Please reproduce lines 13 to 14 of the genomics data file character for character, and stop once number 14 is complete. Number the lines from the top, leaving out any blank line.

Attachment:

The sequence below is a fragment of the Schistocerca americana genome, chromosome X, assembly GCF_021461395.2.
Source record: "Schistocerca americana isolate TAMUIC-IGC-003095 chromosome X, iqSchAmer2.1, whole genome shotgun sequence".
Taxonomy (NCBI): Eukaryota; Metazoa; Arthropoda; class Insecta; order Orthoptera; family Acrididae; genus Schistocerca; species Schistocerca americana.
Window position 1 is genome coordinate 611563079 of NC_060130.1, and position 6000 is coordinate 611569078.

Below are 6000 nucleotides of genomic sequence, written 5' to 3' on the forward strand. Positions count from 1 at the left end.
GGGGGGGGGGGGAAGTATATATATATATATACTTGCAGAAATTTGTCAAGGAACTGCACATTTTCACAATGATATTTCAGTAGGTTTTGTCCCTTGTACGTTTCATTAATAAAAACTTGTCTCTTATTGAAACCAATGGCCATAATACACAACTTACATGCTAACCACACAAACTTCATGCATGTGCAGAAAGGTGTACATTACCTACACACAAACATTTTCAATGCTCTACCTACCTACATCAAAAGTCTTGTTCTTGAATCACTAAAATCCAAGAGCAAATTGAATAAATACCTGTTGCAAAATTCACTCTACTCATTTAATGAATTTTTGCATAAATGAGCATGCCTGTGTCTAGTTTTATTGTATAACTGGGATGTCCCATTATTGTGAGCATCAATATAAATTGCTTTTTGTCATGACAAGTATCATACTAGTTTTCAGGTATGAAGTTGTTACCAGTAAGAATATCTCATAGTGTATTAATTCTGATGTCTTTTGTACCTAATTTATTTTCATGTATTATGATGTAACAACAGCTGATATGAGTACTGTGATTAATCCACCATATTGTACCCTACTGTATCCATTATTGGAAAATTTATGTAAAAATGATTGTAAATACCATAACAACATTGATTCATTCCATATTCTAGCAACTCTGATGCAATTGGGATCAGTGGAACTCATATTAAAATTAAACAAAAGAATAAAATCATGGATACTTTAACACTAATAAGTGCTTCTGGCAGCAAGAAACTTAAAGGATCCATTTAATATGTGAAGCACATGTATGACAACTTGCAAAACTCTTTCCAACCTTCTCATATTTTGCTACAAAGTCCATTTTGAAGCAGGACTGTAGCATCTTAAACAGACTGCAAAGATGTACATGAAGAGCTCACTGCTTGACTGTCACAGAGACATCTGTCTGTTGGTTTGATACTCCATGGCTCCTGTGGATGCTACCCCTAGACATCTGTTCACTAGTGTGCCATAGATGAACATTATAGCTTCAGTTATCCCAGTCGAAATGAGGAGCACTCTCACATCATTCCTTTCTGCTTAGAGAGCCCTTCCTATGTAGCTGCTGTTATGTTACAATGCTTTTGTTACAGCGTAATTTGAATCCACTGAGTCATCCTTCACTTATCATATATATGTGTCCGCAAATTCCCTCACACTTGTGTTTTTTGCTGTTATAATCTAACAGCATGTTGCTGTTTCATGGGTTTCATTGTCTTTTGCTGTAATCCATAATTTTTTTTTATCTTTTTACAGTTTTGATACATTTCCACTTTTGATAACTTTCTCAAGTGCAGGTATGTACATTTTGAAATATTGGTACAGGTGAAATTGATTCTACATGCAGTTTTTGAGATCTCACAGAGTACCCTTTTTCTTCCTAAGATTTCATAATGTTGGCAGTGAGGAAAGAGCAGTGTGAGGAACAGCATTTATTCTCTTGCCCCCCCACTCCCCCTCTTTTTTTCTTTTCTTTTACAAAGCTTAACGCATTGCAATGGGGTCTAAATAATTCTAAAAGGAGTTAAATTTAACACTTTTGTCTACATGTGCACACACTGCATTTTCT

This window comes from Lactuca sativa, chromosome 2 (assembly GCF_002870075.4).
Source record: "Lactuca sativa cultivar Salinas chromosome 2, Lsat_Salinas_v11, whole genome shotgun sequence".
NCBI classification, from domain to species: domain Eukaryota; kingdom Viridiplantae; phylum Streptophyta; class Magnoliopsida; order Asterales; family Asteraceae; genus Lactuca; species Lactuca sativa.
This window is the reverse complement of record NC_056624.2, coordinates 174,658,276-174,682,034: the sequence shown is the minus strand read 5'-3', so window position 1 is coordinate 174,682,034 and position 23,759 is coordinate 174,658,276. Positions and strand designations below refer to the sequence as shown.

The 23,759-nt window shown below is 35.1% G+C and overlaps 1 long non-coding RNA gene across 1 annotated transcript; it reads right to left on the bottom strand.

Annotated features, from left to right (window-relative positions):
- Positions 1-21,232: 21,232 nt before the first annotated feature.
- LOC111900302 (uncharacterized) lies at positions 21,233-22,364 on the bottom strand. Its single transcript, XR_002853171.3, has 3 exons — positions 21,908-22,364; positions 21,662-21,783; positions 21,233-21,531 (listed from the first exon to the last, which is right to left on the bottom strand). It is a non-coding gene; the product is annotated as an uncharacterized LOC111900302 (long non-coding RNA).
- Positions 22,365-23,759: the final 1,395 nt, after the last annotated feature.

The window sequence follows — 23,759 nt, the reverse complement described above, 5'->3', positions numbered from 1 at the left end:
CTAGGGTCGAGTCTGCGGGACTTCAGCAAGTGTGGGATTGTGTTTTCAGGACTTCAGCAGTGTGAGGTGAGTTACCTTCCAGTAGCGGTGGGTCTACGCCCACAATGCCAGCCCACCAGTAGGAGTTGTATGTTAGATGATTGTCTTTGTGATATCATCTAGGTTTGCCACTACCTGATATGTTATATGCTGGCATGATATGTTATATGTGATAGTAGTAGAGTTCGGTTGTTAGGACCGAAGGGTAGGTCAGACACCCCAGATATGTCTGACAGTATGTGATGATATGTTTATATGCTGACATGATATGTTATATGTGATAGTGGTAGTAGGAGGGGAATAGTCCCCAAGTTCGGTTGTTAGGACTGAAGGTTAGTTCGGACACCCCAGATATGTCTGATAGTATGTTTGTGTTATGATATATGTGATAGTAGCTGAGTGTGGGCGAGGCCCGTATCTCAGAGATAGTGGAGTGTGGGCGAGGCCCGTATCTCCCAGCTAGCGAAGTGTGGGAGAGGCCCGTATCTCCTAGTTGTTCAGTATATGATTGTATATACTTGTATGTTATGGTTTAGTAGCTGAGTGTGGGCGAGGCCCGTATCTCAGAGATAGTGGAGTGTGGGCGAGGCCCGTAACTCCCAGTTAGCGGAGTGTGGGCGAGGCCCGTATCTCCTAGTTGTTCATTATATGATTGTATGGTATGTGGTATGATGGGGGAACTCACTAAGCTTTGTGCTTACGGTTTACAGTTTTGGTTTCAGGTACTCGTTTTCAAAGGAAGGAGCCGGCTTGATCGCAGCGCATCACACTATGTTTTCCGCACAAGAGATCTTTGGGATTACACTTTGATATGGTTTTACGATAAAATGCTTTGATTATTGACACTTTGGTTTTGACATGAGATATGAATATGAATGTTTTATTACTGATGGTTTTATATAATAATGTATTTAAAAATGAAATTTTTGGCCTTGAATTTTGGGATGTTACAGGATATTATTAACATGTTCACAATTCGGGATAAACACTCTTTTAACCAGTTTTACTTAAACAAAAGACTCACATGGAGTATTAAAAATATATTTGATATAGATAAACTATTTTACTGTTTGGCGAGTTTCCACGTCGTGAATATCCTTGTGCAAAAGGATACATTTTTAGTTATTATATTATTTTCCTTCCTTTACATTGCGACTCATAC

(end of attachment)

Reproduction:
- Positions 1-21,232: 21,232 nt before the first annotated feature.
- LOC111900302 (uncharacterized) lies at positions 21,233-22,364 on the bottom strand. Its single transcript, XR_002853171.3, has 3 exons — positions 21,908-22,364; positions 21,662-21,783; positions 21,233-21,531 (listed from the first exon to the last, which is right to left on the bottom strand). It is a non-coding gene; the product is annotated as an uncharacterized LOC111900302 (long non-coding RNA).